An international team of researchers has found evidence of a sophisticated bone tool industry at the Neanderthal site of Chez-Pinaud-Jonzac. This finding refutes the long-standing assumption that Neanderthals were incapable of making bone tools and emphasizes their advanced technological abilities. The study, published in the journal PLOS ONE, provides valuable insights into the material culture and cognitive abilities of our ancient relatives.
Shift in material culture
The appearance of anatomically modern humans in Western Europe about 45,000 years ago led to a significant shift in material culture. These humans brought a wide range of bone artifacts to the region, from hunting tools to decorative jewelry. This led to the view that Neanderthals, who coexisted with modern humans for some time, lacked the knowledge and skills to make bone tools.
However, recent excavations at the Chez-Pinaud-Jonzac site have shattered this assumption. The results of the excavations show that bone tools were as common among Neanderthals as flint tools. These implements were used not only for retouching flint, but also for other purposes – cutting, scraping, chiseling and leveling various materials.
Uncovering the Neanderthal bone industry
The identification of these bone implements was made possible through careful analysis of surface marks and internal structures using X-ray microtomography. Unlike the bone implements of modern humans, which are usually formed by scraping and abrasion, Neanderthal bone implements were made primarily by percussion. This distinction provides valuable insights into the unique technique used by Neanderthals in the tool-making process.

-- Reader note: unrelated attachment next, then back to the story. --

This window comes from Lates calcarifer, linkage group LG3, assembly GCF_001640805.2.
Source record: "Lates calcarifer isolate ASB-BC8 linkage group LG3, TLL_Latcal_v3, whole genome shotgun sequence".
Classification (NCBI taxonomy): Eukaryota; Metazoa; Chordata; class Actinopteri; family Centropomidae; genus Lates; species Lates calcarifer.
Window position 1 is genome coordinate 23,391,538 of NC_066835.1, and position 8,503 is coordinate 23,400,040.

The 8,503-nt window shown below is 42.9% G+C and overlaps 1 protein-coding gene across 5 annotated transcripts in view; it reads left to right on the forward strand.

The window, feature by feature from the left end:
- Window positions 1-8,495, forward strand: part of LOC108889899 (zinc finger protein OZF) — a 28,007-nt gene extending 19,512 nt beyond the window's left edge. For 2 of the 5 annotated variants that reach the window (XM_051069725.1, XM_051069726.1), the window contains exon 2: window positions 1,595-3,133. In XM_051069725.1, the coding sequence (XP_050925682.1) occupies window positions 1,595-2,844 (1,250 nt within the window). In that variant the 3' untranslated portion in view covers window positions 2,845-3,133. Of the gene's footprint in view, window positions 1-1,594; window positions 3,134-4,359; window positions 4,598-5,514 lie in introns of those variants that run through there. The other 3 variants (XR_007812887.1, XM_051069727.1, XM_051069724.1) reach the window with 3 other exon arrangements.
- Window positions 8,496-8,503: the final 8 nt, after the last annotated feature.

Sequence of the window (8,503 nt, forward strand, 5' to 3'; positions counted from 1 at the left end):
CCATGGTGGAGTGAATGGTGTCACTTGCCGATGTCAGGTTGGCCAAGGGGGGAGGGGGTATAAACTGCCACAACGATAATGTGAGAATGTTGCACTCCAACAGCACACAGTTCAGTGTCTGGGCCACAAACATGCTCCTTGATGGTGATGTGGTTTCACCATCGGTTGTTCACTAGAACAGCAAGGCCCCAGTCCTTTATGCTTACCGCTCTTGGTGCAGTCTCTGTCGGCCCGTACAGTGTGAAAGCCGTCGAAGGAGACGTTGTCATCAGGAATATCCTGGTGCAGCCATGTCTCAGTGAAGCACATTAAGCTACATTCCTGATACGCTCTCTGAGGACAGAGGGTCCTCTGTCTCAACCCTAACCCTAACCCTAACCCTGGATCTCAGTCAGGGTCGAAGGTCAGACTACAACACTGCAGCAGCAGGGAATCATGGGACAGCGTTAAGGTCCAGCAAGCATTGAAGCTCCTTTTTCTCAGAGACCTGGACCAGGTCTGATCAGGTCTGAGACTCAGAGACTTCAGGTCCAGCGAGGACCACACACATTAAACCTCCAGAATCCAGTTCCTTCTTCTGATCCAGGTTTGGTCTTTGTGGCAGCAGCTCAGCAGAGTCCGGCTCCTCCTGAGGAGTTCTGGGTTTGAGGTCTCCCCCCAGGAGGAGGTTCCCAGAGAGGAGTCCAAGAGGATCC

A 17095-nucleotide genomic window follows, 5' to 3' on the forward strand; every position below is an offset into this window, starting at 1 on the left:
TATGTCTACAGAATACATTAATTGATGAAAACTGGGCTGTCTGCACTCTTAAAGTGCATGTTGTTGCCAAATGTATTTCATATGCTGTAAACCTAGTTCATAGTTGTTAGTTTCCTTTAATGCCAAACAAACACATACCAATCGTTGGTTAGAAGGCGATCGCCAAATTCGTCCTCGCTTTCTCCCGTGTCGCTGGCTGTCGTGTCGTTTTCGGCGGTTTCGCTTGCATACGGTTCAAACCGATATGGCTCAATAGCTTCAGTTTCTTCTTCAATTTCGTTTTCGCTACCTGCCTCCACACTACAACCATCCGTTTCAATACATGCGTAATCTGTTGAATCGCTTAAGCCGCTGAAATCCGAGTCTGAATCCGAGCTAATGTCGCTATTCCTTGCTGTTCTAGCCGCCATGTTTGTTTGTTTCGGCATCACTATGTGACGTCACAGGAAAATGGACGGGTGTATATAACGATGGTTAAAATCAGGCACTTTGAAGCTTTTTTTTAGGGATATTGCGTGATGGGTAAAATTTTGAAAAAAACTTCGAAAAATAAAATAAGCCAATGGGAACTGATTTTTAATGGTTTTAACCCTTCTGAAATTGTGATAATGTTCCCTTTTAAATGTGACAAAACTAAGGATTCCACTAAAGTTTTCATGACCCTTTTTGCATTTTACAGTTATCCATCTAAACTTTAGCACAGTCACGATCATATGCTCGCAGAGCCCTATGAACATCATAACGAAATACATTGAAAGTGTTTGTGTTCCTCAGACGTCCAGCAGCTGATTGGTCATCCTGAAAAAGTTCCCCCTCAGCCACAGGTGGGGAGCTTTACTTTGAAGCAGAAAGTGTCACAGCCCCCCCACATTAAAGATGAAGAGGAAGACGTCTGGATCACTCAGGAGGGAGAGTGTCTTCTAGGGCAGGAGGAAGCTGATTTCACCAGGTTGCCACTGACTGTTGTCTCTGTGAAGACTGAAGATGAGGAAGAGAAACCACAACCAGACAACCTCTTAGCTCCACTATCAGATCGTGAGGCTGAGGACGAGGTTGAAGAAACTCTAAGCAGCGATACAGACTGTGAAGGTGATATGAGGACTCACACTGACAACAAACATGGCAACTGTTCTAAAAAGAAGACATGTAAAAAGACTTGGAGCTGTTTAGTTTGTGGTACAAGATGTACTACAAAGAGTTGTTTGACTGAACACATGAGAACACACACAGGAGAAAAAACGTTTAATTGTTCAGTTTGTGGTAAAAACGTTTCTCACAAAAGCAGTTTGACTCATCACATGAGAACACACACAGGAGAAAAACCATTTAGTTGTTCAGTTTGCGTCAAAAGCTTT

The find at Shez-Pino Zhonsak is consistent with previous evidence from the Chagyrskaya Neanderthal site in the Siberian Altai. These two sites, located on opposite sides of the Neanderthal range, provide further evidence that Neanderthals had the knowledge and skill to create and use bone tools for their daily needs. The existence of a bone industry among Neanderthals opens up new possibilities for studying their technological progress and sheds light on their still mysterious culture.
Renowned archaeologist Dr. Guillaume Guerin, who was part of the research team, emphasizes the significance of this discovery: “The existence of bone industry in Neanderthals challenges our preconceived notions about their cognitive abilities. It shows that they were capable of sophisticated tool-making and had a deep understanding of materials and their properties.”
Dr. Veerle Roths, a specialist in prehistoric technology, adds: “This find highlights the importance of re-evaluating our ideas about Neanderthals. They were not just primitive creatures, but skilled craftsmen who adapted their tools to specific needs.”
Unlocking the secrets of Neanderthal technology
The discovery of bone tools from Neanderthals opens up new insights into their technological abilities. It also raises questions about the extent of tool-making skills and the possible cultural exchange between Neanderthals and modern humans.
By continuing research at sites such as She-Pino Jonzak and Chagyrska, scientists hope to uncover new secrets of Neanderthal technology and gain a deeper understanding of our ancient relatives. These discoveries challenge our preconceptions about Neanderthals and offer a glimpse into the rich and complex world of our shared human history.